Cahuilla artist Gerald Clarke creates a mural with his people in mind

And I also think, I turned 55 this year, and I’m starting to feel, more and more as I get older, I’m starting to feel more and more responsible for mentoring and modeling behavior and sharing my understanding of the art and how to do it with the youngest. So my daughter helped me with this project, and then I have another one pending. But I have my daughter and another young man, a member of the tribe, who will help me with this.

I certainly appreciate the help. Do I need help? Not really, but it’s this idea… It’s again, this idea of ​​mentoring and paving the way, giving a boost to this generation behind me who might want to do something similar.

Did you ask her questions while creating the mural to get her perspective, or did she say, “Hey dad, I saw this, and I thought it would be cool to add” or simply: “I like this color, and Here’s why”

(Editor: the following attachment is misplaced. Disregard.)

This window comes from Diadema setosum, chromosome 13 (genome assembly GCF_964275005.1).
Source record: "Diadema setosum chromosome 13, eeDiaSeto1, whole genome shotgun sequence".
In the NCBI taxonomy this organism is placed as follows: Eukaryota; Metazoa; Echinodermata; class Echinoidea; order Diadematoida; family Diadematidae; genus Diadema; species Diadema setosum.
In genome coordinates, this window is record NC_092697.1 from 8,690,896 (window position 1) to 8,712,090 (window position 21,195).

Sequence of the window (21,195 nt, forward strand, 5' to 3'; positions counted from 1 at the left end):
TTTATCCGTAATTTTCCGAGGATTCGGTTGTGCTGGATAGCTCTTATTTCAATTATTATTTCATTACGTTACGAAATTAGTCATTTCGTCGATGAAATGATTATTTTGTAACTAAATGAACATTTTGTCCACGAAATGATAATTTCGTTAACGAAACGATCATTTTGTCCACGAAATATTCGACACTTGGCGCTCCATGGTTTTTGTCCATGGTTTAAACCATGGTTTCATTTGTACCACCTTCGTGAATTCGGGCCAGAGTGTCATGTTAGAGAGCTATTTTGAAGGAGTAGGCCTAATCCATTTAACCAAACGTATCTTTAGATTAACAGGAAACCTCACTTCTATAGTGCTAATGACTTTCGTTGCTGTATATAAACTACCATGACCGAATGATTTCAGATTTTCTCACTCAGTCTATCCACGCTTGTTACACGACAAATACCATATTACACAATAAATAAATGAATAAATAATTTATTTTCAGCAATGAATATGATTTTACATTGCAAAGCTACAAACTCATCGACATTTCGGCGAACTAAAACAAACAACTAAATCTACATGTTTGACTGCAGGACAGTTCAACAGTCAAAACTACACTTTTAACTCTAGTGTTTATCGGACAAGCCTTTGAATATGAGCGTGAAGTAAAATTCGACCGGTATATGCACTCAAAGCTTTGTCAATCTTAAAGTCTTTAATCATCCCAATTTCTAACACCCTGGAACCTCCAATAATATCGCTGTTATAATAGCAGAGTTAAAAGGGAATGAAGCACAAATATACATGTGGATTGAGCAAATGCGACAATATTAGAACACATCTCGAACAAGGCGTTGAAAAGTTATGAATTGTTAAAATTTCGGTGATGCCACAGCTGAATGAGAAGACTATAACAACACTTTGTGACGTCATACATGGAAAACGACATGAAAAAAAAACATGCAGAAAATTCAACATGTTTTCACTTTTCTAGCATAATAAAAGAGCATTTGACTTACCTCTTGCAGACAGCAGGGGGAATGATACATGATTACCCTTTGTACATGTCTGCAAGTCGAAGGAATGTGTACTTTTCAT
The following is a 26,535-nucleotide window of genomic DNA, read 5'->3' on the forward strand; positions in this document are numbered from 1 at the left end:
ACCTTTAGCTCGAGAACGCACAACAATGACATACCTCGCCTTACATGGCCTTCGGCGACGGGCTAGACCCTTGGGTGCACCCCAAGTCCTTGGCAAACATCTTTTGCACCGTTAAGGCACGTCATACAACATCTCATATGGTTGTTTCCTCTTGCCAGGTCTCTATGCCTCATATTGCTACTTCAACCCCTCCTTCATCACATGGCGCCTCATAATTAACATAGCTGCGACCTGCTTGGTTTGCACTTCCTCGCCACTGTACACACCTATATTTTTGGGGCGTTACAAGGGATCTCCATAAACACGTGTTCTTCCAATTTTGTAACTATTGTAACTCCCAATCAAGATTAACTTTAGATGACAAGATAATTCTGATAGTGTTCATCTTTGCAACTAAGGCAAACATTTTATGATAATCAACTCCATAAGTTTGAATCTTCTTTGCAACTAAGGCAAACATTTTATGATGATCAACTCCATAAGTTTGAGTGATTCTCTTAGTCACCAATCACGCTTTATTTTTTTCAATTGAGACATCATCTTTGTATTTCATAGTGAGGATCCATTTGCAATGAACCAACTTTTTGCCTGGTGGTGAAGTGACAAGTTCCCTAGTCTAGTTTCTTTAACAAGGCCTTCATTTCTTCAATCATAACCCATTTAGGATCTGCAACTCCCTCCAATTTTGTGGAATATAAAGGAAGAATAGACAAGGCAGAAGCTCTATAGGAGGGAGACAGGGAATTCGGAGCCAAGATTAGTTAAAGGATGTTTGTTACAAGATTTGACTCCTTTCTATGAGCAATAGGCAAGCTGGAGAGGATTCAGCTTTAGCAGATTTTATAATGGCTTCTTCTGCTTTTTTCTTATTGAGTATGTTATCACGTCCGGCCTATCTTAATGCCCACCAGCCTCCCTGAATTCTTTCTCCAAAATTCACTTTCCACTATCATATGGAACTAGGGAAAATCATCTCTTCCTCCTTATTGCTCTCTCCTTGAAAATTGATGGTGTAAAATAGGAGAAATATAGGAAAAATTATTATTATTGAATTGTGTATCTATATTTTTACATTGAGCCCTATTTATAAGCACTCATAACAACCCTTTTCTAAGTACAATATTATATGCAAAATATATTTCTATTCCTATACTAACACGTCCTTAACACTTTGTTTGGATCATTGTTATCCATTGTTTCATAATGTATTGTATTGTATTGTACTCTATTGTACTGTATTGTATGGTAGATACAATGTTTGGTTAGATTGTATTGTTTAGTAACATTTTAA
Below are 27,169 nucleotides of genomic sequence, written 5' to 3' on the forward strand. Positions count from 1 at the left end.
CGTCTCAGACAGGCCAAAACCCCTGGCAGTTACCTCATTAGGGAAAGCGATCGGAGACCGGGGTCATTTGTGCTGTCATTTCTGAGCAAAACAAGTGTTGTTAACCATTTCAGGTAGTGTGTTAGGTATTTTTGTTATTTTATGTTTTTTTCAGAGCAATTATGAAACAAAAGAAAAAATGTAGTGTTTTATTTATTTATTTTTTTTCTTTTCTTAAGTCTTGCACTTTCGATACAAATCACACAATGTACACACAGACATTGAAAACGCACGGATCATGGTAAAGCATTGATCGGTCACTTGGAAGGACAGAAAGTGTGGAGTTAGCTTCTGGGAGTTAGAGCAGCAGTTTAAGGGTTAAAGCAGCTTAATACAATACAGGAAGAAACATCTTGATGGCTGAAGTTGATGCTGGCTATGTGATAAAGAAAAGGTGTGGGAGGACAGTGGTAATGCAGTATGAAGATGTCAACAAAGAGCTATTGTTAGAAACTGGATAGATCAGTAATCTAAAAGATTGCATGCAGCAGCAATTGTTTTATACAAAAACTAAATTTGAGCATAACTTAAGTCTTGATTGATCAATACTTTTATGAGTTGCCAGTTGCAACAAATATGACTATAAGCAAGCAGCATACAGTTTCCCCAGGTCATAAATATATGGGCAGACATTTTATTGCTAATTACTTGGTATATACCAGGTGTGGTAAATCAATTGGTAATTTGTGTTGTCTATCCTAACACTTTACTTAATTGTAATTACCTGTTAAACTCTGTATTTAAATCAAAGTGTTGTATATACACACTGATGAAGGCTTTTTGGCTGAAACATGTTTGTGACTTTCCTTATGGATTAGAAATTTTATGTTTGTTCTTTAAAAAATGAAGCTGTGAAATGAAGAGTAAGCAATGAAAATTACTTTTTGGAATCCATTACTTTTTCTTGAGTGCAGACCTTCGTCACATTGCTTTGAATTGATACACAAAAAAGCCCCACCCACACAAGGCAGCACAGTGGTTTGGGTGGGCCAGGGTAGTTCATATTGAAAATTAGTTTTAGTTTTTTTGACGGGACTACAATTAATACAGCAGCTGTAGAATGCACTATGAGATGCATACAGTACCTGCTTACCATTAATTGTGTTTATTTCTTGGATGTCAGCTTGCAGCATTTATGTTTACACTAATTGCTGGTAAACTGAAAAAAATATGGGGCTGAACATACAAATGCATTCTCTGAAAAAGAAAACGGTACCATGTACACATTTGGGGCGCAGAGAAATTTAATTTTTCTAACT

Oh, absolutely. And really a lot of people don’t understand how much walking is involved and looking is involved in bigger work. So we would go back to the cafe door and look at the placement of the different elements in the mural. And of course, I asked him, I said, “Well, what do you think of this spacing?” Or, “Do you think it’s too far or too close?” And we’ve done a lot of that. And then I’ll tell you also, the casinos aren’t, other than the flickering lights and all that, they’re not really well lit.

And me growing old. There were a lot of times I couldn’t see what I was doing, and I relied heavily on her to help me see lines and stuff. And she did a lot of detail painting, especially on the rattles that are included in it. Not everything is understood from the start. And you get something up there, and you react and interact, and that’s what’s exciting about creating art, just going into the unknown, not just creating a sketch and then doing it. I think that would be very boring.

So, what did you learn about yourself during this project? Something you took that could help you?

Yeah, some of them were really practical, like I was pouring resin on wooden elements. The hummingbird, they’re cut out of wood, painted, and then I poured a mixture of resin and glitter over them, and I’ve never done that before. So it was partly a physical apprenticeship. Oh, that’s how it is, and it’s cool. And then part of it was just learning to interact, like the thing with my daughter, and asking for help when I thought I needed it, like not being able to see. I think I started to feel my age a little bit.

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